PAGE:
Salvation’s Song Music
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The first question a new listener of Kelley Nelson’s new CD might be, “Who is Kelley Nelson?” After a few minutes, the next question might be, “Why haven’t I heard of Kelley Nelson?” Not far behind will be, “Man, who are those pickers backing her up?” Nelson’s debut, In The Waiting, might be what helps her grow from a regional following in her native Southwest Virginia. She has played bluegrass for years and decided to focus on Christian music while not straying from her traditional presentation.

The album offers the extremely clean and crisp vocals of Nelson, and the solid instrumentation of an all-star cast of pickers. Tim Stafford is on guitar, Jamey Booher keeps time on bass, Adam Steffey handles the mandolin, Ron Stewart fiddle, Sammy Shelor banjo, and Justin Moses is on resonator guitar. Harmony and guest vocals come from Dale Ann Bradley, Wayne Taylor, Steve Gulley (who also produced the CD), Bryan Turner, and Don Gulley. That is a lot of hardware on one disc, and it shows.

In The Waiting is clearly designed to serve more than one market, offering contemporary sounds, as well as bluegrass and a mix of both. For example, the last track “Heaven’s Jubilee,” a public domain reprise with Blue Highway’s Taylor, would be a welcome gospel tune on any festival stage. By the same token, Shelor’s distinctive kickoff to the opening track “Angels On High” provides the other bluegrass bookend, in between which a series of mellow, easy to listen to contemporary sounds can be found. “Thanks,” one of two songs penned by Marvin Clark, as well as Nelson’s own “Call On Me” are prime examples of soulful tunes one might find on a contemporary Christian music radio station. East Coast festival staple Will Mullins’ “Come In” is another nod to the traditional gospel bluegrass crowd.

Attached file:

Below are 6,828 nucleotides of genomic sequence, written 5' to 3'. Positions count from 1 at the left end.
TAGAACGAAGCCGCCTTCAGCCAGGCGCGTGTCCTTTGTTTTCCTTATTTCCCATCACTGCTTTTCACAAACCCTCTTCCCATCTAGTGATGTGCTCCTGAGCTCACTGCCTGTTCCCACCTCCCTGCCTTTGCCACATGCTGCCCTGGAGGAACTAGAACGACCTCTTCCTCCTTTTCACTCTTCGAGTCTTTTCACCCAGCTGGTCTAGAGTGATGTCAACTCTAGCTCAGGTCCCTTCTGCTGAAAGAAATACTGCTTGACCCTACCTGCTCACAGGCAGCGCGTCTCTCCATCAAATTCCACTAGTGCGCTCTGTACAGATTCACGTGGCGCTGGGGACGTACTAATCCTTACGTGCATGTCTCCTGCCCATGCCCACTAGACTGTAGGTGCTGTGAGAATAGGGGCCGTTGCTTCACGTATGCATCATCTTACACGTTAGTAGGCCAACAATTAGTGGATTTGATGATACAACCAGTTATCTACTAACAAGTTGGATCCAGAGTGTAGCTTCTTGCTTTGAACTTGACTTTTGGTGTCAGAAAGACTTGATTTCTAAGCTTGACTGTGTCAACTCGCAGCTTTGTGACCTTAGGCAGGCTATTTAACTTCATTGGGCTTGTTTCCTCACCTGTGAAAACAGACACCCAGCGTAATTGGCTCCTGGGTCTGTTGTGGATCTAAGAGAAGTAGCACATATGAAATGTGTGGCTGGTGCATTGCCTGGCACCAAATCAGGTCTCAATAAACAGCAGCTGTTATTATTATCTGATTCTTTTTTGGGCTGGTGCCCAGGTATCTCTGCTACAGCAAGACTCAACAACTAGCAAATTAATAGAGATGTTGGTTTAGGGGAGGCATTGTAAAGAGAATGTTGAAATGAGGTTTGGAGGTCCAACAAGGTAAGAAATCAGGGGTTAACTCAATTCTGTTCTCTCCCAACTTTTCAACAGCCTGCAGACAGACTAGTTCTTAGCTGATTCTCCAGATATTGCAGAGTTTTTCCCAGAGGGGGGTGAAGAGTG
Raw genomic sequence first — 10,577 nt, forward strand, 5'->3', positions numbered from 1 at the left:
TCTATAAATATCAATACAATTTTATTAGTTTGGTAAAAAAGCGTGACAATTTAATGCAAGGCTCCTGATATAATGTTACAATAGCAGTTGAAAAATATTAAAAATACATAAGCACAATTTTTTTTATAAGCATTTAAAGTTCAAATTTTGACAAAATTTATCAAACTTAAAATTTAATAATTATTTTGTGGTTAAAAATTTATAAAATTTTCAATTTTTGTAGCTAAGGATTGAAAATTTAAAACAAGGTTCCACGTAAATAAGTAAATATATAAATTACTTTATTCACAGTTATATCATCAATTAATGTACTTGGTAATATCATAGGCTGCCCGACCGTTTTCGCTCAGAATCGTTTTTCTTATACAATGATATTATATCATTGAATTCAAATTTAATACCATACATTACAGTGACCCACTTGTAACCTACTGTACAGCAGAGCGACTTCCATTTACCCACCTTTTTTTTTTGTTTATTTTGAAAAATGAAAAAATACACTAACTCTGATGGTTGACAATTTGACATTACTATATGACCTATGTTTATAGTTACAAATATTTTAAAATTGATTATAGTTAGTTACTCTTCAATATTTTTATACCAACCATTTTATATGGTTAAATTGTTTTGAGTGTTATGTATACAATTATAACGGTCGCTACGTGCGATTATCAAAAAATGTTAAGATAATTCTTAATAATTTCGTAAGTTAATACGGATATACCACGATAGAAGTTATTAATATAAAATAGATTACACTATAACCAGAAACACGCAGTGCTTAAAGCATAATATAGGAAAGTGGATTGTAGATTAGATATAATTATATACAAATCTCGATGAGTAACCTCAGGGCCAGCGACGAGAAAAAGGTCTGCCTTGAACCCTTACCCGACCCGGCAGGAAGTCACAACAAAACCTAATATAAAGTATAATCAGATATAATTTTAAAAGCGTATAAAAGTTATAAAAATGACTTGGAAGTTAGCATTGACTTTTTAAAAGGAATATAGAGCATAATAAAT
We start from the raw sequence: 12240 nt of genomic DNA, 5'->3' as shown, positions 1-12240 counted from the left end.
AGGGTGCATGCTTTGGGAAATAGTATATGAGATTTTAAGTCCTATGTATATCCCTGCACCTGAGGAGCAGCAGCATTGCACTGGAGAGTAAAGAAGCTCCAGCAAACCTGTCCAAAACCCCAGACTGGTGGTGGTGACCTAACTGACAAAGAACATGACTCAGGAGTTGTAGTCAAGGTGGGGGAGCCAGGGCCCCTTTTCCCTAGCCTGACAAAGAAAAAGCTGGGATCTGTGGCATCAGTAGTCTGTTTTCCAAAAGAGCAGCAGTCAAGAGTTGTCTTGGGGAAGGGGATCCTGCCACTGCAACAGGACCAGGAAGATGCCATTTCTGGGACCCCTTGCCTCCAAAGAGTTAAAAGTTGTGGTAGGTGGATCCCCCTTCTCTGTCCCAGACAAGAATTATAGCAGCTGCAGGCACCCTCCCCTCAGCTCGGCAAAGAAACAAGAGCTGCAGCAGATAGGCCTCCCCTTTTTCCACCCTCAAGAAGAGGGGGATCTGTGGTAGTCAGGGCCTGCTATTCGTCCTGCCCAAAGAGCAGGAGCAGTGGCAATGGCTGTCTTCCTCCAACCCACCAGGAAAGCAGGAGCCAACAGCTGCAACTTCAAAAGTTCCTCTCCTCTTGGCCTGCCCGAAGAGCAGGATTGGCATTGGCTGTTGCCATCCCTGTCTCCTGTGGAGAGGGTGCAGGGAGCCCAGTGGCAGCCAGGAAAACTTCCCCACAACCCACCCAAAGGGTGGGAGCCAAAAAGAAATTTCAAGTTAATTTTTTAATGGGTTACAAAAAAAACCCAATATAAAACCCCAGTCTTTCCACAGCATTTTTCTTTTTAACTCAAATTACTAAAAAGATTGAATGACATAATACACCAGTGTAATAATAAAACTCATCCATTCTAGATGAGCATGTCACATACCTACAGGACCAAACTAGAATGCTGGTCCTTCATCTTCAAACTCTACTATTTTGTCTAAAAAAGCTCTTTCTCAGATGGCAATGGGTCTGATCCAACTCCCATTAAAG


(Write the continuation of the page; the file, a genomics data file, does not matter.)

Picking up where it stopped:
In short, Nelson has made plenty of good choices in her first effort. The recording quality, instrumentation, vocals set the bar of professionalism pretty high. There is plenty of material to appeal to a variety of listeners and leaves just one question. “When we will hear more?” (

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